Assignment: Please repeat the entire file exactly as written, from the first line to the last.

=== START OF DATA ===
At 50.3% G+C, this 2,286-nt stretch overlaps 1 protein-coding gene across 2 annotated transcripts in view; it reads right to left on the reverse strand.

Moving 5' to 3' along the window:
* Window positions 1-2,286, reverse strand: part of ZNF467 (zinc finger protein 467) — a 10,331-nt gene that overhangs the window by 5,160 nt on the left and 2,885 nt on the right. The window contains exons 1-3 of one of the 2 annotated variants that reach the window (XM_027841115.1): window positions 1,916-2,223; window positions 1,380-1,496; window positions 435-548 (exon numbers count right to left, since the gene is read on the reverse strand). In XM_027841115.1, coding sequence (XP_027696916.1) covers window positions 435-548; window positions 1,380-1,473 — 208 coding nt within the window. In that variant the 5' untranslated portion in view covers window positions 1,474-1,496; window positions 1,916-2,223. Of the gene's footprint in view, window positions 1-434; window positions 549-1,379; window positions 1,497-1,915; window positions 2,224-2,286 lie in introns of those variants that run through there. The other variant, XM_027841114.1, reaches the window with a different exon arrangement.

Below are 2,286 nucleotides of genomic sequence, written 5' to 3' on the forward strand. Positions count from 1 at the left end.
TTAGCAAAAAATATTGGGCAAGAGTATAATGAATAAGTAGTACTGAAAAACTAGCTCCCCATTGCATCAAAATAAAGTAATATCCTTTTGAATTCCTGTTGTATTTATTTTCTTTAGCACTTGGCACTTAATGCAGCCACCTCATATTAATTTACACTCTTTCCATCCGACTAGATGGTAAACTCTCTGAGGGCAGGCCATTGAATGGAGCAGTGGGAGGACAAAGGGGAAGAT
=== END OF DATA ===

At 50.3% G+C, this 2,286-nt stretch overlaps 1 protein-coding gene across 2 annotated transcripts in view; it reads right to left on the reverse strand.

Moving 5' to 3' along the window:
* Window positions 1-2,286, reverse strand: part of ZNF467 (zinc finger protein 467) — a 10,331-nt gene that overhangs the window by 5,160 nt on the left and 2,885 nt on the right. The window contains exons 1-3 of one of the 2 annotated variants that reach the window (XM_027841115.1): window positions 1,916-2,223; window positions 1,380-1,496; window positions 435-548 (exon numbers count right to left, since the gene is read on the reverse strand). In XM_027841115.1, coding sequence (XP_027696916.1) covers window positions 435-548; window positions 1,380-1,473 — 208 coding nt within the window. In that variant the 5' untranslated portion in view covers window positions 1,474-1,496; window positions 1,916-2,223. Of the gene's footprint in view, window positions 1-434; window positions 549-1,379; window positions 1,497-1,915; window positions 2,224-2,286 lie in introns of those variants that run through there. The other variant, XM_027841114.1, reaches the window with a different exon arrangement.

Below are 2,286 nucleotides of genomic sequence, written 5' to 3' on the forward strand. Positions count from 1 at the left end.
TTAGCAAAAAATATTGGGCAAGAGTATAATGAATAAGTAGTACTGAAAAACTAGCTCCCCATTGCATCAAAATAAAGTAATATCCTTTTGAATTCCTGTTGTATTTATTTTCTTTAGCACTTGGCACTTAATGCAGCCACCTCATATTAATTTACACTCTTTCCATCCGACTAGATGGTAAACTCTCTGAGGGCAGGCCATTGAATGGAGCAGTGGGAGGACAAAGGGGAAGAT